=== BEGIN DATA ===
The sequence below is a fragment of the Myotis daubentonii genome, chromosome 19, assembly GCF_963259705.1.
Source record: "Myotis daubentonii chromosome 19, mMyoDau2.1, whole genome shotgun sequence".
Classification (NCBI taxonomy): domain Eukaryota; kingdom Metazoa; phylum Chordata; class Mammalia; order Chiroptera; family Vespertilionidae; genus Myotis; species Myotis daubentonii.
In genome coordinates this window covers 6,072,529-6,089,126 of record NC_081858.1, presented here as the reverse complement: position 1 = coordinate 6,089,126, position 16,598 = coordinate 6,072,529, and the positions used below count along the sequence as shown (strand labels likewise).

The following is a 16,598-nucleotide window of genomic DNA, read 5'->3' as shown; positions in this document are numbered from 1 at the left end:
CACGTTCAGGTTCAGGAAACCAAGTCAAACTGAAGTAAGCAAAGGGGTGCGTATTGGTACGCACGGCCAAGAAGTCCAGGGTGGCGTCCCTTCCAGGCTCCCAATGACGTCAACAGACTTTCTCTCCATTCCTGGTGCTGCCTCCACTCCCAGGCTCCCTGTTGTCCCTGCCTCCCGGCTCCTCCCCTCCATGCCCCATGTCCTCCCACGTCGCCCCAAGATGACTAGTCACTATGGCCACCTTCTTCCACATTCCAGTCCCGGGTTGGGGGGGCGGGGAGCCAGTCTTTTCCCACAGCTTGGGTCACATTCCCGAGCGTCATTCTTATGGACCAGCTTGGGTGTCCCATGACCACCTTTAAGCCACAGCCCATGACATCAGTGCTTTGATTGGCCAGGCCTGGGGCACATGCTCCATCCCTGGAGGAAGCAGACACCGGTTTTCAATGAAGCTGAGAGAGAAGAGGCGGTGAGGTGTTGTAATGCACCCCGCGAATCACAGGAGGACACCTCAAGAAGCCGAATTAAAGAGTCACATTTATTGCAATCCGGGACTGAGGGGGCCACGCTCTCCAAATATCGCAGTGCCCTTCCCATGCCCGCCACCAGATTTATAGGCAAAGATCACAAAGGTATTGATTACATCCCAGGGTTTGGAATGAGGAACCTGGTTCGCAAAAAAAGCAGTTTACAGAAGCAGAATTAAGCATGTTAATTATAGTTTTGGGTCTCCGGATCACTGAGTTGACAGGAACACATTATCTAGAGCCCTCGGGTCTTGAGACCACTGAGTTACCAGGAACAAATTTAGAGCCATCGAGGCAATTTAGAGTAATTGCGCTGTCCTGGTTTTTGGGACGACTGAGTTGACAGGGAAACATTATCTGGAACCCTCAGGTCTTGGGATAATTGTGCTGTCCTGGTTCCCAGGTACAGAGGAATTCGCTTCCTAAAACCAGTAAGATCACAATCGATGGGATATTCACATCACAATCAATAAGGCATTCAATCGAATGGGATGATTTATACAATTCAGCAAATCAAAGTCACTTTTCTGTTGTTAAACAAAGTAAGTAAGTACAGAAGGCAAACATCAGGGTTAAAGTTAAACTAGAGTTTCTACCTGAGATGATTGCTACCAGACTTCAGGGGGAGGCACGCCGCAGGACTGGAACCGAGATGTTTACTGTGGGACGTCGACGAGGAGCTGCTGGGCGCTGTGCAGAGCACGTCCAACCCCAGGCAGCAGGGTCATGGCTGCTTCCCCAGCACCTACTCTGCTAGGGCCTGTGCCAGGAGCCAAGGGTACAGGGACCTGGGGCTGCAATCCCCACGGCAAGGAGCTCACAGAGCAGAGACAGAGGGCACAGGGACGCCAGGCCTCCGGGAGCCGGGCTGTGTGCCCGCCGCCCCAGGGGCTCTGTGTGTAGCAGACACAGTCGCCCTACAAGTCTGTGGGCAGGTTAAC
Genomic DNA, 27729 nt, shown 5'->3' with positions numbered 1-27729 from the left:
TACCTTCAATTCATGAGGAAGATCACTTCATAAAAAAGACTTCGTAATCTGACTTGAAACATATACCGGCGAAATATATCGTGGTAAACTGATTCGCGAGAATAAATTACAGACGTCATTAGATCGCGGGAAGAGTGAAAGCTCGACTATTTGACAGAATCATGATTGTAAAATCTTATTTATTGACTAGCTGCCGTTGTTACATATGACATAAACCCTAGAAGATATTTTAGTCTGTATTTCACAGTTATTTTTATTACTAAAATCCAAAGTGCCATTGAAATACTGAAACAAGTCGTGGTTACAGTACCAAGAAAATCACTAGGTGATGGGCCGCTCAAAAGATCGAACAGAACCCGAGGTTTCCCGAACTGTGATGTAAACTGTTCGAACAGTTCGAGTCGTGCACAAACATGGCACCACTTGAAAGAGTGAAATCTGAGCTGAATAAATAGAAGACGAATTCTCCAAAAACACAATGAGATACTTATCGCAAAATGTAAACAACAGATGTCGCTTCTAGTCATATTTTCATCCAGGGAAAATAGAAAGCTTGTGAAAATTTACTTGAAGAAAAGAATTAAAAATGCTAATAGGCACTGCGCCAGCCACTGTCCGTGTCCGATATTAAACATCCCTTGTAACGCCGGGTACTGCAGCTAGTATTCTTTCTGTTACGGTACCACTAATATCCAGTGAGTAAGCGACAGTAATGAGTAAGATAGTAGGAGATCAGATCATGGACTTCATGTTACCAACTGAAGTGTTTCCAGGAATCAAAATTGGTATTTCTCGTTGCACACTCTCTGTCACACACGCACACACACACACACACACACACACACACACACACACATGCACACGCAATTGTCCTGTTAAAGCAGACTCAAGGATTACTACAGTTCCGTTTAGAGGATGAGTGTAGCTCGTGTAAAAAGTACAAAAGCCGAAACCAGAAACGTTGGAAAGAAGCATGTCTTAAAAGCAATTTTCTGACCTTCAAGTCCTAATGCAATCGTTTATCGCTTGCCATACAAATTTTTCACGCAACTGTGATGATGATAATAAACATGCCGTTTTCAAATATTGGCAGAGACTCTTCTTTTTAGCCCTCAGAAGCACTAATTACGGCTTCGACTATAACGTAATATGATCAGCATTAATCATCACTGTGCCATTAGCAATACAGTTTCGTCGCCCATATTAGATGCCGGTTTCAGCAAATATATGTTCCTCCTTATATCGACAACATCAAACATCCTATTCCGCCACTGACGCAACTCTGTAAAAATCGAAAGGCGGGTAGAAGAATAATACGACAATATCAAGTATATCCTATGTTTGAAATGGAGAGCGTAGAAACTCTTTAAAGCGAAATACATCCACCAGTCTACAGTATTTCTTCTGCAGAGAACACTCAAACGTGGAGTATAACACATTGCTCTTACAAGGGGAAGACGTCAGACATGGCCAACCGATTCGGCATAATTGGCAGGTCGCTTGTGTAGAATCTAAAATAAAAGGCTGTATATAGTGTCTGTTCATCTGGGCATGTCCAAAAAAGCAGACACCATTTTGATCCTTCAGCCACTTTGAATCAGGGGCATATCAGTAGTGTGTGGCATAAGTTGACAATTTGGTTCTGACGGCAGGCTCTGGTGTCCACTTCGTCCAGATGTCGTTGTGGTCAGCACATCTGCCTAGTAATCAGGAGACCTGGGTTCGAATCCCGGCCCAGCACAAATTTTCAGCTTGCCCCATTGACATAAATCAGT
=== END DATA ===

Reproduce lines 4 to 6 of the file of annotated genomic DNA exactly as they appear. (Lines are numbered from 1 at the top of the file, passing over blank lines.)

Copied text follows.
In genome coordinates this window covers 6,072,529-6,089,126 of record NC_081858.1, presented here as the reverse complement: position 1 = coordinate 6,089,126, position 16,598 = coordinate 6,072,529, and the positions used below count along the sequence as shown (strand labels likewise).

The following is a 16,598-nucleotide window of genomic DNA, read 5'->3' as shown; positions in this document are numbered from 1 at the left end:
CACGTTCAGGTTCAGGAAACCAAGTCAAACTGAAGTAAGCAAAGGGGTGCGTATTGGTACGCACGGCCAAGAAGTCCAGGGTGGCGTCCCTTCCAGGCTCCCAATGACGTCAACAGACTTTCTCTCCATTCCTGGTGCTGCCTCCACTCCCAGGCTCCCTGTTGTCCCTGCCTCCCGGCTCCTCCCCTCCATGCCCCATGTCCTCCCACGTCGCCCCAAGATGACTAGTCACTATGGCCACCTTCTTCCACATTCCAGTCCCGGGTTGGGGGGGCGGGGAGCCAGTCTTTTCCCACAGCTTGGGTCACATTCCCGAGCGTCATTCTTATGGACCAGCTTGGGTGTCCCATGACCACCTTTAAGCCACAGCCCATGACATCAGTGCTTTGATTGGCCAGGCCTGGGGCACATGCTCCATCCCTGGAGGAAGCAGACACCGGTTTTCAATGAAGCTGAGAGAGAAGAGGCGGTGAGGTGTTGTAATGCACCCCGCGAATCACAGGAGGACACCTCAAGAAGCCGAATTAAAGAGTCACATTTATTGCAATCCGGGACTGAGGGGGCCACGCTCTCCAAATATCGCAGTGCCCTTCCCATGCCCGCCACCAGATTTATAGGCAAAGATCACAAAGGTATTGATTACATCCCAGGGTTTGGAATGAGGAACCTGGTTCGCAAAAAAAGCAGTTTACAGAAGCAGAATTAAGCATGTTAATTATAGTTTTGGGTCTCCGGATCACTGAGTTGACAGGAACACATTATCTAGAGCCCTCGGGTCTTGAGACCACTGAGTTACCAGGAACAAATTTAGAGCCATCGAGGCAATTTAGAGTAATTGCGCTGTCCTGGTTTTTGGGACGACTGAGTTGACAGGGAAACATTATCTGGAACCCTCAGGTCTTGGGATAATTGTGCTGTCCTGGTTCCCAGGTACAGAGGAATTCGCTTCCTAAAACCAGTAAGATCACAATCGATGGGATATTCACATCACAATCAATAAGGCATTCAATCGAATGGGATGATTTATACAATTCAGCAAATCAAAGTCACTTTTCTGTTGTTAAACAAAGTAAGTAAGTACAGAAGGCAAACATCAGGGTTAAAGTTAAACTAGAGTTTCTACCTGAGATGATTGCTACCAGACTTCAGGGGGAGGCACGCCGCAGGACTGGAACCGAGATGTTTACTGTGGGACGTCGACGAGGAGCTGCTGGGCGCTGTGCAGAGCACGTCCAACCCCAGGCAGCAGGGTCATGGCTGCTTCCCCAGCACCTACTCTGCTAGGGCCTGTGCCAGGAGCCAAGGGTACAGGGACCTGGGGCTGCAATCCCCACGGCAAGGAGCTCACAGAGCAGAGACAGAGGGCACAGGGACGCCAGGCCTCCGGGAGCCGGGCTGTGTGCCCGCCGCCCCAGGGGCTCTGTGTGTAGCAGACACAGTCGCCCTACAAGTCTGTGGGCAGGTTAAC